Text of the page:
Saltmarsh thoughts #2

IMG_1493Niggling away amongst the thoughts and notes I collected recently up at the Solway estuary – in addition to those about careful observation, and where poetry comes from – have been some insights into what I choose to write about. And what I’ve realised is that no matter where I am, whatever I’m looking at, the thing I’m interested in is people.

This might seem like an obvious conclusion to reach, but wouldn’t always have been. I can recall a time – back when I first began writing “seriously” – when I was more interested in reflecting on what I would’ve considered “nature”, meaning land- and seascape where human beings were either absent, ignored or unwanted. I was always trying to look beyond people and lose myself in these places, or feel inspired by them with my ego at arm’s length, if possible (reliably not).

I find people and what we do far too fascinating now. I’m one of those irritating creatures you see in art galleries who – after about twenty minutes of wandering around – occupies the most advantageous seat in the biggest room and spends their time looking at what everyone else is doing. It’s not that I don’t like art. It’s just that I find our interactions with art and public spaces more intriguing. Admittedly, art is a human business anyway, but the ways people interact with and imprint themselves into landscape is of equal interest to me.

IMG_1524

I live in a relatively crowded country, where it’s pretty much impossible to find yourself in a landscape that hasn’t been engineered to some degree by humans. The Solway estuary is a beautiful place, but people have been living here for thousands of years – farming, fishing, mining, extracting whatever we need – and helping to shape it, for better or for worse. These days I’m far more likely to be drawn by traces and consequences of these activities, and find inspiration for writing there.

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Call me a bit slow, but…

Eggplant

Call me a bit slow, but…

 

…it was almost exactly two of those
old-fashioned, pre-decimal years later,
on the other side of the world, and I was
nursing a rusted old dragon of a truck
down a red road you could see streaking by
through the lacy floor of the cab. And it was
just after midday, because the shadows
were mean and riveted on, and I don’t
know why, but all of a sudden I realised
you’d actually meant what you’d said,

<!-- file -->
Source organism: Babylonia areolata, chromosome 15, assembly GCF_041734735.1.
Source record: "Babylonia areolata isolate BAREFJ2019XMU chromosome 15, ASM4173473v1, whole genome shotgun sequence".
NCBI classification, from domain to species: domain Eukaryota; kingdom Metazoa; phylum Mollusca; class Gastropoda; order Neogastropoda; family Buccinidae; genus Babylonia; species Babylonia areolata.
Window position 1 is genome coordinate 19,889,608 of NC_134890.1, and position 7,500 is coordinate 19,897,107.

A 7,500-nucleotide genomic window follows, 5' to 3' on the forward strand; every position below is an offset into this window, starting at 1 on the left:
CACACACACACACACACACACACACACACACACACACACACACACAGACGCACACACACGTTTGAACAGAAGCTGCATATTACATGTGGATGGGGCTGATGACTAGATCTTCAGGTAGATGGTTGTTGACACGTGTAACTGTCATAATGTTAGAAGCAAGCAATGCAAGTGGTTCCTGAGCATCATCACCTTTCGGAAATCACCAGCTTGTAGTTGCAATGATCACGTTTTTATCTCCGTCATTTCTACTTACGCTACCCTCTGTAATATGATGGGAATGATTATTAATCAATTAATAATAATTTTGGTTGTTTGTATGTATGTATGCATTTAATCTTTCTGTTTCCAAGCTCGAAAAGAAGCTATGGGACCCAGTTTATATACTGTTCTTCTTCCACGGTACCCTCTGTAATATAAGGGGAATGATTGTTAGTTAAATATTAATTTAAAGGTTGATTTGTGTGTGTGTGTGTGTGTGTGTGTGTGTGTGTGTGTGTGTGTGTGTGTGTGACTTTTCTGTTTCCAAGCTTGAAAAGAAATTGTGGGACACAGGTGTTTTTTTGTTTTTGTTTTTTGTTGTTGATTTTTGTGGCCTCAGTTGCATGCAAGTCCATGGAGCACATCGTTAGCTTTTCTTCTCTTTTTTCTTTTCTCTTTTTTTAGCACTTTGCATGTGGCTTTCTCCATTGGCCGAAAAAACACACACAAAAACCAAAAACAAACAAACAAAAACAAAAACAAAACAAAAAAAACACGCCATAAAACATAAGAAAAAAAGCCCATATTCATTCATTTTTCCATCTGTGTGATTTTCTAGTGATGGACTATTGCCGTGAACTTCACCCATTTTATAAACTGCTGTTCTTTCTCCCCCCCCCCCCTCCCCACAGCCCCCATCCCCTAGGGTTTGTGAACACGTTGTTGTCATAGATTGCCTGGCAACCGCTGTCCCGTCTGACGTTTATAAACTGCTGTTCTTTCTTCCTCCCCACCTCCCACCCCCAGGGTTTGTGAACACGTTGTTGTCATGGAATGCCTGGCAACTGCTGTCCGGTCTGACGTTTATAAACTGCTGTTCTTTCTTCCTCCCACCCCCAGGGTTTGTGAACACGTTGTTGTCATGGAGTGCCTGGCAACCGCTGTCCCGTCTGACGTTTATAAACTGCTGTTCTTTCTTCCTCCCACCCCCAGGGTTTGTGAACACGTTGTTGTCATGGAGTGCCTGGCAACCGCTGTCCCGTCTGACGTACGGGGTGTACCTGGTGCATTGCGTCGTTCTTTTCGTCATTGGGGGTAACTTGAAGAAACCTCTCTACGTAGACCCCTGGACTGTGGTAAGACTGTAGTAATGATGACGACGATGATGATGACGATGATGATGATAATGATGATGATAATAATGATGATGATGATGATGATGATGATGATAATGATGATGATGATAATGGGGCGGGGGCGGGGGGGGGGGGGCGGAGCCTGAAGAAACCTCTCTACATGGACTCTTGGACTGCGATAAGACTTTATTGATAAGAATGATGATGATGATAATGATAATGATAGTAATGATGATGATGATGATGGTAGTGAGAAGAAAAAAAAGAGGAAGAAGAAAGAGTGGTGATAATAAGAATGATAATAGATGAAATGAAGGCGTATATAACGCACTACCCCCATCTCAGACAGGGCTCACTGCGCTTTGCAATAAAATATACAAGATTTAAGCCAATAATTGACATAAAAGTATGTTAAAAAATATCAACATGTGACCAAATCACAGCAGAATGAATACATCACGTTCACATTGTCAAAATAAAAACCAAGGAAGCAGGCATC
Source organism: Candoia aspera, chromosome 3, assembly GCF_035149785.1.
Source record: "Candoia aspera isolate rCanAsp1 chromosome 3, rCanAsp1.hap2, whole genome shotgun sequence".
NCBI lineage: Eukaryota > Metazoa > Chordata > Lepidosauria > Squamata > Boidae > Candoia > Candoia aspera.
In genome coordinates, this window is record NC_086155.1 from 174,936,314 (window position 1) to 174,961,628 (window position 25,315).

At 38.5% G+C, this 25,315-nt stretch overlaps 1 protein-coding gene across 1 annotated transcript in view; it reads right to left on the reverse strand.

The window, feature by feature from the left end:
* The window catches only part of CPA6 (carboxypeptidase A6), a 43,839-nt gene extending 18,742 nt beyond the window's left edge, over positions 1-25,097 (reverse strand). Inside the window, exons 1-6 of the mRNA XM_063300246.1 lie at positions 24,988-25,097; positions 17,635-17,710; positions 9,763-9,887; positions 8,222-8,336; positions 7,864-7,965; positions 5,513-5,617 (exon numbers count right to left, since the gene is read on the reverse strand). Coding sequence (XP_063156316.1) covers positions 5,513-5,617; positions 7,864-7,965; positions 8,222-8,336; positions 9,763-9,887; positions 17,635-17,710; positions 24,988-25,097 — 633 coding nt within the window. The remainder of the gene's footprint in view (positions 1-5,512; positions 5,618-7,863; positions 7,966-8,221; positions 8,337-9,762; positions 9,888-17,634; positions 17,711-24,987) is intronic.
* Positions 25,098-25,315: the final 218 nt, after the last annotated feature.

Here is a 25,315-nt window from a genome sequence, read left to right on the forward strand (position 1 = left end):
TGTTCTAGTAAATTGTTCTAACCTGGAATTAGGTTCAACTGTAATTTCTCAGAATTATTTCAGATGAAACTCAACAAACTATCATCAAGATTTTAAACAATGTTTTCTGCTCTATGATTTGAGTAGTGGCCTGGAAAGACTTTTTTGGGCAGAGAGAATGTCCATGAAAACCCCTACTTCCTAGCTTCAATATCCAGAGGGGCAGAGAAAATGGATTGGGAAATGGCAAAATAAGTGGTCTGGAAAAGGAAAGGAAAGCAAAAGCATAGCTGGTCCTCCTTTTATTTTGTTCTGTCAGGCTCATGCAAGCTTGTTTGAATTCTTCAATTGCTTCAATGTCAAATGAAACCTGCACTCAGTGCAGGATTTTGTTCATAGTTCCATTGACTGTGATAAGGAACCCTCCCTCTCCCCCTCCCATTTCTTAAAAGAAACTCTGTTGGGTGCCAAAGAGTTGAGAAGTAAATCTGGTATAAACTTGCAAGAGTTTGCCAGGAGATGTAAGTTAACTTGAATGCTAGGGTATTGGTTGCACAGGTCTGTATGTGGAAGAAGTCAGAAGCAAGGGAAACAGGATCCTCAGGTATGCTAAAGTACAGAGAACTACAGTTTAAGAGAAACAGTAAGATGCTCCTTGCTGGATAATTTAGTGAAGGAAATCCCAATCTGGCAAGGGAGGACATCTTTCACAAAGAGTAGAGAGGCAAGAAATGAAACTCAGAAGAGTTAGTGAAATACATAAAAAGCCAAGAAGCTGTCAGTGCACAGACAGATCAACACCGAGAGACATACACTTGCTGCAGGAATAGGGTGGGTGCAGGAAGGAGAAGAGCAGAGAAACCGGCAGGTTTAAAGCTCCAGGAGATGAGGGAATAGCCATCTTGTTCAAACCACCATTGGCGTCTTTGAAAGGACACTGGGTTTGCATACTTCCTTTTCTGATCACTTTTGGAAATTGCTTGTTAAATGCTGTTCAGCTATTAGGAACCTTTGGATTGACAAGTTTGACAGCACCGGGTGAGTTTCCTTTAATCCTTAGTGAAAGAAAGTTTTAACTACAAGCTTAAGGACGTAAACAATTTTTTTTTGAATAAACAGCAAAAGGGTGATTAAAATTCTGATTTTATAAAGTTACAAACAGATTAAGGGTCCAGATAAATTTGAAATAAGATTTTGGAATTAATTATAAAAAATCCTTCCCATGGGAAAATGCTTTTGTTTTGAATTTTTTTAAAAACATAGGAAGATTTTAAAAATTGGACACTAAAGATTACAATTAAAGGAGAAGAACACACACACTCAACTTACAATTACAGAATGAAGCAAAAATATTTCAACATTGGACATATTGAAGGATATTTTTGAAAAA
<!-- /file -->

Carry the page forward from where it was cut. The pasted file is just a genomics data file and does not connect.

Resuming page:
that they hadn’t been just giddy, disposable,
2 a.m. words you might say to almost anyone
at all, to be laughed off the next day, like dust
from a mirror. It was possible that if I eased
further off the gas, I wouldn’t get back until
everything was already picked and safely in
the chiller. And I wondered if those brahmans,
drawn and incongruously skeletal in such a
fleshy, civilised country, would be nosing
around in their paddock again, grazing on
fresh air, amazing me that they survived.

First published in San Pedro River Review, Spring 2017

 

Dream

dream

Dream

 

I dreamed my way back to the old farm,
with its straight lines and brutal corners,
the sick skies overhead pillowed

with the burden of all that endless work,
my cold hands moving objects bigger than myself,
waiting for something small within me to fail.

It was a relief to wake again in your house,
with its manic garden beating at the screens
to gain entry, to coax us out of ourselves,

its hummingbirds and gentle energy;
and your returning joy, knowing nothing
of the dark soil at the back of my mind.

 

first published in Dream Catcher, issue 32, 2015

Rusted plough at Guirdil, Isle of Rum

JadeTheyPlough

Illustration used by kind permission of Jade They

Rusted plough at Guirdil, Isle of Rum

 

Once it would’ve arrived here, painted and new,

either landed from a friendly sea by boat,

or else shouldered over those rocky tracks by ponies,

and assembled from its pieces into a monster.

 

It must’ve seemed like the work of both

the Devil and the Lord in cahoots, the way it

knifed through the spongy turves, turning green into black,

burying centuries of broken backs in an afternoon.

 

Now it lies ridiculous, against the emptied house,

below the cliffs chopped roughly into silent hillsides.

Only goats feed here now, chewing, box-eyed,

on kelp stranded up and down the shoreline.

first published in Firewords Quarterly, Issue 6, 2016